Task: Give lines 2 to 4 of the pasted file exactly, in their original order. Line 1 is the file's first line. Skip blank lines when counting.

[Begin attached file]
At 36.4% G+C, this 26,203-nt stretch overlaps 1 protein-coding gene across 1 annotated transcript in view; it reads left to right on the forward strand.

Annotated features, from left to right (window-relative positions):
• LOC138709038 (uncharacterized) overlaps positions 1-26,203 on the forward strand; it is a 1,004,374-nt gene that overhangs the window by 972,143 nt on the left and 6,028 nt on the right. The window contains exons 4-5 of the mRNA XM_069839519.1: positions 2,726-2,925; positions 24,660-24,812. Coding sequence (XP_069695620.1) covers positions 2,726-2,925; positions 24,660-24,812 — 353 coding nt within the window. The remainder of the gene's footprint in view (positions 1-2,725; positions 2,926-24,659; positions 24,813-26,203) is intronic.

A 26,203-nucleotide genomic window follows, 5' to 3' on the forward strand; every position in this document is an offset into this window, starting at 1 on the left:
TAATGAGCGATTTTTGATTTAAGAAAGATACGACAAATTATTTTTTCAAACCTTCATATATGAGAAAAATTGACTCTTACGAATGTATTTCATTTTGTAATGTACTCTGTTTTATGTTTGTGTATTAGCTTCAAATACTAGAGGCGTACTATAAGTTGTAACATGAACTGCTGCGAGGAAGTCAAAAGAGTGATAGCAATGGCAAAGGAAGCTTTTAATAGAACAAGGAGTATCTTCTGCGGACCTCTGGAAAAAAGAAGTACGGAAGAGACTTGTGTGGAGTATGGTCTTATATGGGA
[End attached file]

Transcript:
Annotated features, from left to right (window-relative positions):
• LOC138709038 (uncharacterized) overlaps positions 1-26,203 on the forward strand; it is a 1,004,374-nt gene that overhangs the window by 972,143 nt on the left and 6,028 nt on the right. The window contains exons 4-5 of the mRNA XM_069839519.1: positions 2,726-2,925; positions 24,660-24,812. Coding sequence (XP_069695620.1) covers positions 2,726-2,925; positions 24,660-24,812 — 353 coding nt within the window. The remainder of the gene's footprint in view (positions 1-2,725; positions 2,926-24,659; positions 24,813-26,203) is intronic.

A 26,203-nucleotide genomic window follows, 5' to 3' on the forward strand; every position in this document is an offset into this window, starting at 1 on the left: